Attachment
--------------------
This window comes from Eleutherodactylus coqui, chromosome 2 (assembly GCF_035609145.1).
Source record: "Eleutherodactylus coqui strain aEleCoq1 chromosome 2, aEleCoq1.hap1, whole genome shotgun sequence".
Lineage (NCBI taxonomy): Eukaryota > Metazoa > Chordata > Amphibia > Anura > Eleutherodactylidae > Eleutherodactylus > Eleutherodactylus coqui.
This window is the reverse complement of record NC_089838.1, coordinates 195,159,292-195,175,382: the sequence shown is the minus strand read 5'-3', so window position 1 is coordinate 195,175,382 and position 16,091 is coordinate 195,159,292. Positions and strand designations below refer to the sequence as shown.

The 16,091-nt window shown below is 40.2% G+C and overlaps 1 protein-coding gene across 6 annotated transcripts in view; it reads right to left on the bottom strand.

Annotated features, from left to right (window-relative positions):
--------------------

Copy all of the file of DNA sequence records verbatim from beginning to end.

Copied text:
This window comes from Eleutherodactylus coqui, chromosome 2 (assembly GCF_035609145.1).
Source record: "Eleutherodactylus coqui strain aEleCoq1 chromosome 2, aEleCoq1.hap1, whole genome shotgun sequence".
Lineage (NCBI taxonomy): Eukaryota > Metazoa > Chordata > Amphibia > Anura > Eleutherodactylidae > Eleutherodactylus > Eleutherodactylus coqui.
This window is the reverse complement of record NC_089838.1, coordinates 195,159,292-195,175,382: the sequence shown is the minus strand read 5'-3', so window position 1 is coordinate 195,175,382 and position 16,091 is coordinate 195,159,292. Positions and strand designations below refer to the sequence as shown.

The 16,091-nt window shown below is 40.2% G+C and overlaps 1 protein-coding gene across 6 annotated transcripts in view; it reads right to left on the bottom strand.

Annotated features, from left to right (window-relative positions):